We are currently enjoying a buoyant market, with levels of business not seen since the late 1980s. However, it seems that all this activity and growth in business is hindered by age-old problems of creaking processes and outdated new business systems.
Lenders often support increased demand with attractive product offerings. While consumers welcome this stance, there is a need for caution when the drive for growth and market share is delivered without sufficient support and resources in place. Inevitably, the resulting poor levels of service severely affect the reputation of everyone involved at point of sale.
Surely now is the time for intermediaries to vote with their feet and boycott the poor service providers. Unfortunately, we tend to forget the frustration suffered when a new, attractive product comes along.
Intermediaries should take a long-term approach to improving service, and support the technological developments designed to aid the mortgage process. There has been so much talk about the changing face of technology and, as an industry, we have identified technology as a way in which more business can be transacted, in less time and without inhibiting our ability to offer terms to a wider audience.
The Mortgage Brain consortium may represent one good example of speeding up the process of common trading practices. But it is equally important that lenders match their lending ambitions with appropriate resources and that clear and consistent communications are issued to provide early warnings of problems. If we all have our expectations of service managed in a realistic fashion, it will avoid much disappointment.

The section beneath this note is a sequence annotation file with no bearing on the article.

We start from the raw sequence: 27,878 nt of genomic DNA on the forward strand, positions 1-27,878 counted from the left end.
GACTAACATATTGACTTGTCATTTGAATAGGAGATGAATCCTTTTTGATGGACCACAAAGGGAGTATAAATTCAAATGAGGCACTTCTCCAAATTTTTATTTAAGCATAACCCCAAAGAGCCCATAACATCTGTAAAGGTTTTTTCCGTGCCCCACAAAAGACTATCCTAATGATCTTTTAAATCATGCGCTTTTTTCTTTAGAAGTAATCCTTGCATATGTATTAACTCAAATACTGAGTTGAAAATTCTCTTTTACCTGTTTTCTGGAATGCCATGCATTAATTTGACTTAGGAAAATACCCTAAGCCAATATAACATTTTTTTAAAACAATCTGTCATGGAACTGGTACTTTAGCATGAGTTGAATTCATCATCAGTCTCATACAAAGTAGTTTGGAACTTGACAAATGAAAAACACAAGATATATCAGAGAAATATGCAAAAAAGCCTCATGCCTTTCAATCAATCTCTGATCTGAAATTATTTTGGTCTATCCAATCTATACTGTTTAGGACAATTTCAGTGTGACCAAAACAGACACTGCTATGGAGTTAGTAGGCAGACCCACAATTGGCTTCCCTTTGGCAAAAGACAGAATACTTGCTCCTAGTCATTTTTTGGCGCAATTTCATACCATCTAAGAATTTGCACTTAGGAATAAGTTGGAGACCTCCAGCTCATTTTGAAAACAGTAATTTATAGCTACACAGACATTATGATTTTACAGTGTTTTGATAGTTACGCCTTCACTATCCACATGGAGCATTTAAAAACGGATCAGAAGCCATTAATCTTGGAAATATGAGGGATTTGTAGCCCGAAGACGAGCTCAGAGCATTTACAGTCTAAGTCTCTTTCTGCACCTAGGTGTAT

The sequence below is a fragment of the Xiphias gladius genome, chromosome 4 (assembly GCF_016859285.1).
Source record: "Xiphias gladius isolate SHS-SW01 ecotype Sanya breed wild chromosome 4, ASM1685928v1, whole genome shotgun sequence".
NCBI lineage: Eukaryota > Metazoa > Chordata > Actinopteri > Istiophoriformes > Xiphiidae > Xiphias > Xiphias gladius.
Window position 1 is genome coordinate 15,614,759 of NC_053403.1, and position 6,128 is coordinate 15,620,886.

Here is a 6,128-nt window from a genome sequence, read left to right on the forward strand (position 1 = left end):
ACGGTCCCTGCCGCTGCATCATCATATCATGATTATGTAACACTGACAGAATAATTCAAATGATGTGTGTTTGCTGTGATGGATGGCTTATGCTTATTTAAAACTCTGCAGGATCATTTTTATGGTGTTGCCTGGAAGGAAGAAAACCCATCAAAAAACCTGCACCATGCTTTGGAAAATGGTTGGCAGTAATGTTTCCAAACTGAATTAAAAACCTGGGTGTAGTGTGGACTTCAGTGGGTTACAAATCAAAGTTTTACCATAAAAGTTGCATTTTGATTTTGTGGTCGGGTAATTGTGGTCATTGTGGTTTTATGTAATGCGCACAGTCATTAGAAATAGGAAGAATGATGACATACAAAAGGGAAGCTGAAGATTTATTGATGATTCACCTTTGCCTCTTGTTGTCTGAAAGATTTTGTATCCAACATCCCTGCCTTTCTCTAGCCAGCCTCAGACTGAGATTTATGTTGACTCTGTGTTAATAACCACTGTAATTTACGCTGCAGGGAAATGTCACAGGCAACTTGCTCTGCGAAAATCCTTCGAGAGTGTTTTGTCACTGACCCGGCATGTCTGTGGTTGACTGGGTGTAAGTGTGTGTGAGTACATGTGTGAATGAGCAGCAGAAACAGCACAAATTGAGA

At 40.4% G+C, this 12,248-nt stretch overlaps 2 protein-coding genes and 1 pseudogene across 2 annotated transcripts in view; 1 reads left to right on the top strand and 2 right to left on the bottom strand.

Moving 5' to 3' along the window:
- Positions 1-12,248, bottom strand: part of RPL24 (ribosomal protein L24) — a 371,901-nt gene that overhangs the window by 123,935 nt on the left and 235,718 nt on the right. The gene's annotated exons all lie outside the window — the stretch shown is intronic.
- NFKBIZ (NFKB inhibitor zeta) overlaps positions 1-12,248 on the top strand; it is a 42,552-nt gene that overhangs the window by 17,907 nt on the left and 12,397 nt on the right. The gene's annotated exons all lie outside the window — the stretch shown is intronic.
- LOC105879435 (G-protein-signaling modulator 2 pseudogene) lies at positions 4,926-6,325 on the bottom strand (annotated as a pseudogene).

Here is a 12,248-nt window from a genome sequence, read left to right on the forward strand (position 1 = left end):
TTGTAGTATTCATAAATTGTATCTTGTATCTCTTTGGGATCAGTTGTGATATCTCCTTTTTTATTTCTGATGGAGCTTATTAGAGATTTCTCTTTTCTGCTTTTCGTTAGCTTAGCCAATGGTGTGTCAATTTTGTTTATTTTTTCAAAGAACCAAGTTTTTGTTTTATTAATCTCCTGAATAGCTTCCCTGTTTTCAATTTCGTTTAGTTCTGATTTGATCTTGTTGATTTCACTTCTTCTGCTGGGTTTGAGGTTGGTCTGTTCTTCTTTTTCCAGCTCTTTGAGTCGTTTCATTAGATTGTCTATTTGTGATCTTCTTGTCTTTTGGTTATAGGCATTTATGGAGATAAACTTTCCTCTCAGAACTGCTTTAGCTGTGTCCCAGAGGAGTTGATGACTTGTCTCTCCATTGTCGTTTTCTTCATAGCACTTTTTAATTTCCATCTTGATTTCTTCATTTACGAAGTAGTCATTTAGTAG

Common trading practices have not been successfully introduced and are unlikely to appear miraculously tomorrow. However, the past two years have seen the emergence and rapid growth of a new type of lender, such as Intelligent Finance and Virgin One.
Everyone who has participated in this ‘new lender’ experience will have seen the service benefits.
Application data communicated over the phone as part of a decision-in-principle procedure has been identified as a key reason for the excellent service offered by Virgin One ‘ currently, its turnaround time from application to offer averages just six days.
But, dedicated phone support lines and rapid decisions on receipt of fax and online enquiries also illustrate that high service standards can be met with appropriate levels of staffing and clear communication channels. I am sure it is no coincidence that many first-time borrowers return time and again once they have ventured into these ‘new service environments.’
Martin Maynard is managing director of Mortgage Next